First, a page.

As a child, chanting 'Bharat Mata Ki Jai' on any occasion was never a problem for one. In fact, it was a matter of immeasurable pride, just like singing the National Anthem or waving the Tricolour was. The chest just swelled with joy. As time flew, the occasion to chant it became rarer. A few decades later, one is sure saying 'Bharat Mata Ki Jai' won’t be a problem at all.
But it would be a problem if someone put a gun to one’s head and ordered one to do it. It would mean someone is trying to prove that they love Bharat Mata more than one does. By extension, it means they have a greater right over Mother India. This is unacceptable.
Then, of course, there’s the element of coercion. It militates against the idea of freedom that is so intrinsic to being a citizen of a democratic country.
At the core of the Bharat Mata Ki Jai controversy is not whether people should chant it, but should they be forced to do it. If the Muslim community has a problem doing so due to religious reasons, why not accept it? Now that RSS chief Mohan Bhagwat has expressed disapproval of using force to make people chant the words, it sends out a good message. It should have come much earlier though.
Bhagwat, according to a statement issued by Bharatiya Kisan Sangh, said on Monday that the idea of India should be so great that people would chant "glory for Mother India" on their own. "There is no need to force our system and thoughts on anyone," he said.
Had it come a week ago, the whole pointless, vexatious debate would have died a quick well-deserved death. Interestingly, it gathered steam after Bhagwat himself had earlier said that the young generation should be taught to venerate Mother India.
Reacting to it, AIMIM leader Asaduddin Owaisi had claimed that he won’t chant Bharat Mata Ki Jai even if a knife was put to his throat. This was provocation enough for some RSS affiliates, including the BJP, and the Shiv Sena to link it to the broader nationalism debate. Some television channels, forever in search of frivolous emotive issues to earn rating points, gave it the shape of a full-fledged life and death matter for the country. It took veteran BJP leader LK Advani to drive some sense of perspective when he called the whole controversy pointless. Soon, Bhagwat almost echoed him.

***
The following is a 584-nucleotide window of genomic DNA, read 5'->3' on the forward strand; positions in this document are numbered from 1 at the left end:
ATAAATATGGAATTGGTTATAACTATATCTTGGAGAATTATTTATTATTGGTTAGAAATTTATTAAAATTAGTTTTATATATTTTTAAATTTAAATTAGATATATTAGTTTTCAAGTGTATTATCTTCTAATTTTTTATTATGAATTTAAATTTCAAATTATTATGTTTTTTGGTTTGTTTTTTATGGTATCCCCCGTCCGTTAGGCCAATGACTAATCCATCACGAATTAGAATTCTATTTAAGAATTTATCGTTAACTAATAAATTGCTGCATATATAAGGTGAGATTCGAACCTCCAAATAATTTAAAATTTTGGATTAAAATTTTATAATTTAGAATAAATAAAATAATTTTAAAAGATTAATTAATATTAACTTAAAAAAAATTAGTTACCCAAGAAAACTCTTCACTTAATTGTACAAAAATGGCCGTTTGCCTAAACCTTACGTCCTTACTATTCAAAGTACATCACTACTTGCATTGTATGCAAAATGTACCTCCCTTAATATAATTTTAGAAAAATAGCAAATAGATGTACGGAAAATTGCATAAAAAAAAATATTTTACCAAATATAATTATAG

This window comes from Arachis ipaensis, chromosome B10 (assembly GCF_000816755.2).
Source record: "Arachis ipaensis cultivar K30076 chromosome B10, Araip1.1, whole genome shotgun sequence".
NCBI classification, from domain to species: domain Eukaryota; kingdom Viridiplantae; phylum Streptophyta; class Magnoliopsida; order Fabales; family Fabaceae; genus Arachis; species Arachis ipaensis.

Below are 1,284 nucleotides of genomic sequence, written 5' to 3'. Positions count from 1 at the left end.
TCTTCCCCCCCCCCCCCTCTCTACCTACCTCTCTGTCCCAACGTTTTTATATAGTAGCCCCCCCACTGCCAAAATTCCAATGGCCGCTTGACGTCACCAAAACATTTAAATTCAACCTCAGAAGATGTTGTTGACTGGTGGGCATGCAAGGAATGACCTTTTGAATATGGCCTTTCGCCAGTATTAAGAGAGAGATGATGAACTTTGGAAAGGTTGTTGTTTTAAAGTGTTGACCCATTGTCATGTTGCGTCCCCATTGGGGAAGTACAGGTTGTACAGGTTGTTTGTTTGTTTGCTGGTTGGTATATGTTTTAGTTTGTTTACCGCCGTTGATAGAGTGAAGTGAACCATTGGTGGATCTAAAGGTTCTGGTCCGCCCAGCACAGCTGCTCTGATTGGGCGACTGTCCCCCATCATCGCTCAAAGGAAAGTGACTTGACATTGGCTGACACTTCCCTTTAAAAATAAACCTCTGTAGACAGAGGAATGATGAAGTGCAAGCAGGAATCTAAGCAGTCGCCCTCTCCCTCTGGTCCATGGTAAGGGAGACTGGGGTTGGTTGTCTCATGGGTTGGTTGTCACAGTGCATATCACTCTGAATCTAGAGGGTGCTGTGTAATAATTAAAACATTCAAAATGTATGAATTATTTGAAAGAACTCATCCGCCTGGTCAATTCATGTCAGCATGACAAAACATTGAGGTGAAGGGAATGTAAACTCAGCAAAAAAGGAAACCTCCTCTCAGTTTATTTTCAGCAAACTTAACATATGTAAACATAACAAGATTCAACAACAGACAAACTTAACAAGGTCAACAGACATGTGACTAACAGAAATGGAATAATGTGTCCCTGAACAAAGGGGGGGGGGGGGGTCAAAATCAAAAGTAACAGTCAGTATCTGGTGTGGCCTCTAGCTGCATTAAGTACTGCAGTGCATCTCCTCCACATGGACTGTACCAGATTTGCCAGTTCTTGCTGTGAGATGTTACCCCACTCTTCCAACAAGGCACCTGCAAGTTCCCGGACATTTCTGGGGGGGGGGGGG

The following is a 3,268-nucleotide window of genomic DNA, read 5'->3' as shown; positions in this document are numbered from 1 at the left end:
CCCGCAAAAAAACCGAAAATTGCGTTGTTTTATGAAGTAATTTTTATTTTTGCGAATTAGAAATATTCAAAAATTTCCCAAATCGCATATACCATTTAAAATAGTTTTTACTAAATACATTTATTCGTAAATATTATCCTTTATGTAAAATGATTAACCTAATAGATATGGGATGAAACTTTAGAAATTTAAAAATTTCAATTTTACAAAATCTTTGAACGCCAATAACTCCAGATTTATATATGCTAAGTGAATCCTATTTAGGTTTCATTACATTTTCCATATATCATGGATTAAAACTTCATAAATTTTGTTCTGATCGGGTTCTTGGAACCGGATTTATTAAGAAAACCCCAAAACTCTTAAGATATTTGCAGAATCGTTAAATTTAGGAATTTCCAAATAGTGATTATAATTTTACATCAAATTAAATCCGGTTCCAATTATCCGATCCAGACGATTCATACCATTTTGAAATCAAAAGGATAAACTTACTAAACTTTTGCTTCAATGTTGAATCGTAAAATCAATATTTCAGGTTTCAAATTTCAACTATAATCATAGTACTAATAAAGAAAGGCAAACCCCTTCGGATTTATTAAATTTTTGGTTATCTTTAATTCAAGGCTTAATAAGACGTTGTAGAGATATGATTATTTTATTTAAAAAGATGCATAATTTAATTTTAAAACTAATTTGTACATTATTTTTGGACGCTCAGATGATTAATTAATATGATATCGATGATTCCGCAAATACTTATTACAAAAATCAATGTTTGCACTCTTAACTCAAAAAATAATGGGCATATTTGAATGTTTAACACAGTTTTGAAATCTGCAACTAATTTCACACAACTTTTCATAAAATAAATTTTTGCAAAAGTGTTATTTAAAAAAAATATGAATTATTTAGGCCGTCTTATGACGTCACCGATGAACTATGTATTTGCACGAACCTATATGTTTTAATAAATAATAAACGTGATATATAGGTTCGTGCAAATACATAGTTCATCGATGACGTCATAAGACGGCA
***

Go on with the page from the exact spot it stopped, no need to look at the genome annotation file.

Was Bhagwat trying to give a talking point to the BJP before the upcoming assembly polls? No one can be sure. There is no pattern to his remarks. He has issued several such statements earlier which have put the BJP in a politically inconvenient situation. The most glaring example is his statement on reservation during the assembly elections in caste-sensitive Bihar. Again, the issue of Bharat Mata has little resonance among the ordinary masses and is certainly not a vote fetcher. So there’s little point in attributing motives to him. The fact that he has said Bharat Mata Ki Jai should not be imposed on people should end the tasteless debate.
The biggest problem with the new protectors of nationalism in the country has been their effort to mix up trivial matters with the issue of nationalism and the tendency to coerce others to accept their worldview, however unpalatable it might be. In the media hungry for sensationalism — nationalism is the new fad for some — they have found a perfect ally. Debates on television channels provide them the semblance of legitimacy which would otherwise elude them.
One more point before we conclude: Please, don’t point a gun at us to make us chant Bharat Mata Ki Jai. We respect Mother India as much as, if not more, as you do. She won’t like this.